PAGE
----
Back Just Before Hippies Were Invented

1964 was a big year in my life.  I rode the USNS Breckinridge troop ship back from Korea with 2000 other GIs coming home, separated from the army late in June.  Hung around Portales, New Mexico for a while, applied to join the Peace Corps, then hitch-hiked to New York to pass the time until I heard from the Peace Corps.

Beatniks hadn’t yet been displaced by hippies and Greenwich Village was jam-packed with thousands of us implying we were beatniks but carefully not saying so.  Hanging around coffee shops writing poetry, playing chess, saying momentous deep-thinking things back and forth to one another.  Listening to folk singers. 

Being rocked back on our heels in mock, simulated shock and disgust when wheat-straw blondes from Westchester down for the weekend to be beatniks, too, refused our advances.  “WHAT?  You don’t believe in FREE LOVE?”

Which, surprisingly, almost always worked.  Provided you’d done a convincing enough job trickling out the bona fides of being a REAL beatnik.  And wouldn’t even think of hopping in the sack with someone so uncool she didn’t even believe in free love.  Even if she did iron her long hair out straight.

So after I hopped the freight to go back to New Mexico, got thrown in jail in Rochester for taking the wrong train, The Hitch-Hiking Hoodoos, got released to hitch home, things stayed eventful for a while.

A guy from Buffalo picked me up on the Interstate, older guy in his 30s.  When I got in I threw the pillow-case with my belongings into the back seat“I don’t know why I picked you up,” he glanced at me with disgust.  “I never pick up hitch hikers.”  

Over the next few miles he questioned me about who I was, where I was from, what I was doing hitching, what I’d do when I arrived, and I explained it all in loving detail.

“Well, I’ve never had any trouble with a hitch hiker the few times I’ve picked them up.  But if I do ever get killed by a hitcher it will probably be some half-baked kid who doesn’t know what he wants in life.”  He thought about it a minute.  “But I don’t have to worry about you.  You threw your gun into the back seat in that pillow case when you got in.”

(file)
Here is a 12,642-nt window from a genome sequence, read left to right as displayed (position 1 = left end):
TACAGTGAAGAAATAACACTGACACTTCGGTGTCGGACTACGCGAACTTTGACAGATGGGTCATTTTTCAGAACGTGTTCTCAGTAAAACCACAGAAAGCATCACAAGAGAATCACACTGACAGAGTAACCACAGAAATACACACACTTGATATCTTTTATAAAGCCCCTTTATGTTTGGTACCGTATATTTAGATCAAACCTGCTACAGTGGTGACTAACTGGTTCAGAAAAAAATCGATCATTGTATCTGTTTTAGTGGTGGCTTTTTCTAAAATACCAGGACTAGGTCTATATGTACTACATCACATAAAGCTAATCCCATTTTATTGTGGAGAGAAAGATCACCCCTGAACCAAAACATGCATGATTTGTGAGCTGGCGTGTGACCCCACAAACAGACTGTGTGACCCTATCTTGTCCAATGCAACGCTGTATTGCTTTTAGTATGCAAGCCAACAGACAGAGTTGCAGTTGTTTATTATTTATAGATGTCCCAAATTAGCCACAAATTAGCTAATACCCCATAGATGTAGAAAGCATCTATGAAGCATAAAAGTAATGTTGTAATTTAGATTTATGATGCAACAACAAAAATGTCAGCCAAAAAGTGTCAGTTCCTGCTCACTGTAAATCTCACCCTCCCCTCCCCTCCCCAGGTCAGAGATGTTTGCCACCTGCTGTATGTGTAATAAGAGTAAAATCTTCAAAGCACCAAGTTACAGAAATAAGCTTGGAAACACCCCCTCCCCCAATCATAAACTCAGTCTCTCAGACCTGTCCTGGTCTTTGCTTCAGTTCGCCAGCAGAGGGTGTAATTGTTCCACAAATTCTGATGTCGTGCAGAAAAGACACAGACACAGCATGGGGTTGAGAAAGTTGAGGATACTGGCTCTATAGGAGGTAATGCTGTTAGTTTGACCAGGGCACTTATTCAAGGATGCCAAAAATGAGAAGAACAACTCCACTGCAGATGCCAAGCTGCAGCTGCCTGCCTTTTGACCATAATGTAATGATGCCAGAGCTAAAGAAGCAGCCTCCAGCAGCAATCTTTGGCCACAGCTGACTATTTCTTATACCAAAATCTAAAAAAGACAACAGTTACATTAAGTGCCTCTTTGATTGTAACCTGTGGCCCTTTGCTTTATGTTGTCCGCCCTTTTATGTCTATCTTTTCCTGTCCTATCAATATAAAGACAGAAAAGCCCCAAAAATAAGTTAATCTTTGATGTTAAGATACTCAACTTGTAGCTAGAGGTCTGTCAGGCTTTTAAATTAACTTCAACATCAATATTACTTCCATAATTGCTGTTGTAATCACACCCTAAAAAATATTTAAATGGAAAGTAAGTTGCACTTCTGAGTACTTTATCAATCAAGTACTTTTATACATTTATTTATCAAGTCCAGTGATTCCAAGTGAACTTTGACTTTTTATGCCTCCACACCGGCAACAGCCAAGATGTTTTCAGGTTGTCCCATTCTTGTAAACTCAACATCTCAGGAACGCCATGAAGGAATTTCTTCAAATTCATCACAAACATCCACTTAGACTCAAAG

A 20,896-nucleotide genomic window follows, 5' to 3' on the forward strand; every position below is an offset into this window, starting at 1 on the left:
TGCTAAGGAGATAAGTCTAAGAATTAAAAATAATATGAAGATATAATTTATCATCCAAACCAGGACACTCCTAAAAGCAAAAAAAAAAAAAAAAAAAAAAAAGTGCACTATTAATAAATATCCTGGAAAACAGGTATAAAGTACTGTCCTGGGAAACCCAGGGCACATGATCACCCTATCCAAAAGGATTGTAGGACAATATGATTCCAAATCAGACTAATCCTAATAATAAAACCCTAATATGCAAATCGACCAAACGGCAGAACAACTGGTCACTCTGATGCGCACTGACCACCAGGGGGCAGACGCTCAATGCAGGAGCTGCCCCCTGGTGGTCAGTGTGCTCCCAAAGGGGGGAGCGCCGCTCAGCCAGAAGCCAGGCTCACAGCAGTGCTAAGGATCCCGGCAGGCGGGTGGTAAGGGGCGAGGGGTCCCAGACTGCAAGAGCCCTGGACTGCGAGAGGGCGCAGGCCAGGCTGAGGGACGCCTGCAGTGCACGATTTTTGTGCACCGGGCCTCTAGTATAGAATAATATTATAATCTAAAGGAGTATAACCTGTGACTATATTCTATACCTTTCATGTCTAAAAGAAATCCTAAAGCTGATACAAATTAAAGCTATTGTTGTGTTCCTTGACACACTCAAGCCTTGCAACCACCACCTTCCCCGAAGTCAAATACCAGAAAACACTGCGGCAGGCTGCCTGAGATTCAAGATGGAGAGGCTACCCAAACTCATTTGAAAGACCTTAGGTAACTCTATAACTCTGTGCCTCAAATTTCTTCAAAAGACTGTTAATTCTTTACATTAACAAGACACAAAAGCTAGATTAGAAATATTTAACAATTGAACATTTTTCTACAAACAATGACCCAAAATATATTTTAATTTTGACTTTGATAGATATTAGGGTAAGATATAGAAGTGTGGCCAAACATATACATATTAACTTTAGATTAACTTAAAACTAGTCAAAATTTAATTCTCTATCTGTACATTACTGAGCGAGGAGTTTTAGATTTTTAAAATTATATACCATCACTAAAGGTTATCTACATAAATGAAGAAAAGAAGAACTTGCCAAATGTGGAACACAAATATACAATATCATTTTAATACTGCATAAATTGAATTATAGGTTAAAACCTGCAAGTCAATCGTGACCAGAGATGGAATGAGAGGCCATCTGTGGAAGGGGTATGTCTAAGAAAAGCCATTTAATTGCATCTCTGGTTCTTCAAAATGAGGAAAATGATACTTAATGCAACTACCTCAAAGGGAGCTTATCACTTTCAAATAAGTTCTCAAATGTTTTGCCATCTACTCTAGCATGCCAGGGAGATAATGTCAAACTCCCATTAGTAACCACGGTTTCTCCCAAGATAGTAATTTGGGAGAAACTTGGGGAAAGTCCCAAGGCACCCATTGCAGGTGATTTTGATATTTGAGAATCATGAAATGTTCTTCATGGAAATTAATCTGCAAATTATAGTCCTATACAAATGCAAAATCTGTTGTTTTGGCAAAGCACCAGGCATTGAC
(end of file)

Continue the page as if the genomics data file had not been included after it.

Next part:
We talked a lot over the highway between Rochester and Buffalo.  Enough so he didn’t take the Buffalo exit and carried me down to where a tollway squeezed the traffic going south to Cincinnati, Ohio.  He pulled up beside a car with a family in it, man, woman and a couple of kids.  Motioned for them to roll down the passenger-side window.

“Are you going on through Cincinnati?  I’ve carried this guy all the way from Rochester and he’s okay.  He’s going to New Mexico.  But I’d like to get him a ride past Cincinnati.  He’ll never get through that town walking.”

The couple said they were just going to Cincinnati, but we were all watching the traffic edge forward to the toll gates.  “We’d better take him anyway.  He might not get another ride.”

The Buffalo guy was right, but it began the next phase of a long story.  Guess I’d best hold it for another day.

Old Jules


24 responses to “Back Just Before Hippies Were Invented

  1. Hitchhiking was so much fun; you never knew who you’d end up meeting. The world was a different place then. I had an anorak with a zippered pouch that I used to stuff with my clothes giving the appearance of pregnancy, never had to wait long, figured the odds of being raped or murdered were less for a pregnant woman. Thanks for the memory!

  2. Wow, you just brought back a lot hitch-hiking memories, some good and some not so good. Funny how we forget things until something reminds us.

    • DizzyDick: Happens to me all the time too. I couldn’t write this blog if things weren’t constantly reminding me and fighting to stand in line for a place in the queue for posting. Gracias, Jules

  3. Good story. I was just a little too young to be a hippie or hitch hike but I sure dreamed of doing both! My dad caught me smoking and hitchi hiking once and that ended that dream.

    Good post Ole Jules

    • Morning to you ladywithatruck. Glad you came for a visit. Caught you smoking. Getting caught smoking must have passed out of the rites of passage for kids by the time you got there. Gracias, Jules